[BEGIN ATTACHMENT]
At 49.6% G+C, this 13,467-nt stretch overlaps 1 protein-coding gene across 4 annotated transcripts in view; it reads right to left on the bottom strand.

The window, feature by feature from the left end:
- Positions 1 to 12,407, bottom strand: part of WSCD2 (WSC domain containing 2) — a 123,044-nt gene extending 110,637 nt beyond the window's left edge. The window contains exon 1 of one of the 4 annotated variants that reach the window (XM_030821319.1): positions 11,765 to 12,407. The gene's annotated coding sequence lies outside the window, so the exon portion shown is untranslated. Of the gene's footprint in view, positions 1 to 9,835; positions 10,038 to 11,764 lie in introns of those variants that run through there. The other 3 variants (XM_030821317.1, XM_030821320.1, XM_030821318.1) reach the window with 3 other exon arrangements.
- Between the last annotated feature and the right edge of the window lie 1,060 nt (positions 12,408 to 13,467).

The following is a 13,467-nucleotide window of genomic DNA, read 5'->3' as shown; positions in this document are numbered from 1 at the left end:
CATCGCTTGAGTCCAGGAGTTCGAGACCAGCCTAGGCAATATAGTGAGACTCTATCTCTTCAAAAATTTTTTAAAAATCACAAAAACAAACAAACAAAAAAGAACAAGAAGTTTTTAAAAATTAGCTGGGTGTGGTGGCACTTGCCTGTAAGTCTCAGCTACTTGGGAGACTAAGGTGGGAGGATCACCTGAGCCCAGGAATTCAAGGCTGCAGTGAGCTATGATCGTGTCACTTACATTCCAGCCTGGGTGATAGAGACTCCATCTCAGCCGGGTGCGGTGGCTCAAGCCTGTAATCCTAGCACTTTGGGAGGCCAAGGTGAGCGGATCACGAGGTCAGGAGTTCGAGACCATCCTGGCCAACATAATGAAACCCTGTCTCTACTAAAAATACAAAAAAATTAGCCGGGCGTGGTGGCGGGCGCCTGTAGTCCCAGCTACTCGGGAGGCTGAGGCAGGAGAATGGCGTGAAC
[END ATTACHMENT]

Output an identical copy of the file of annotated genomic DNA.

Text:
At 49.6% G+C, this 13,467-nt stretch overlaps 1 protein-coding gene across 4 annotated transcripts in view; it reads right to left on the bottom strand.

The window, feature by feature from the left end:
- Positions 1 to 12,407, bottom strand: part of WSCD2 (WSC domain containing 2) — a 123,044-nt gene extending 110,637 nt beyond the window's left edge. The window contains exon 1 of one of the 4 annotated variants that reach the window (XM_030821319.1): positions 11,765 to 12,407. The gene's annotated coding sequence lies outside the window, so the exon portion shown is untranslated. Of the gene's footprint in view, positions 1 to 9,835; positions 10,038 to 11,764 lie in introns of those variants that run through there. The other 3 variants (XM_030821317.1, XM_030821320.1, XM_030821318.1) reach the window with 3 other exon arrangements.
- Between the last annotated feature and the right edge of the window lie 1,060 nt (positions 12,408 to 13,467).

The following is a 13,467-nucleotide window of genomic DNA, read 5'->3' as shown; positions in this document are numbered from 1 at the left end:
CATCGCTTGAGTCCAGGAGTTCGAGACCAGCCTAGGCAATATAGTGAGACTCTATCTCTTCAAAAATTTTTTAAAAATCACAAAAACAAACAAACAAAAAAGAACAAGAAGTTTTTAAAAATTAGCTGGGTGTGGTGGCACTTGCCTGTAAGTCTCAGCTACTTGGGAGACTAAGGTGGGAGGATCACCTGAGCCCAGGAATTCAAGGCTGCAGTGAGCTATGATCGTGTCACTTACATTCCAGCCTGGGTGATAGAGACTCCATCTCAGCCGGGTGCGGTGGCTCAAGCCTGTAATCCTAGCACTTTGGGAGGCCAAGGTGAGCGGATCACGAGGTCAGGAGTTCGAGACCATCCTGGCCAACATAATGAAACCCTGTCTCTACTAAAAATACAAAAAAATTAGCCGGGCGTGGTGGCGGGCGCCTGTAGTCCCAGCTACTCGGGAGGCTGAGGCAGGAGAATGGCGTGAAC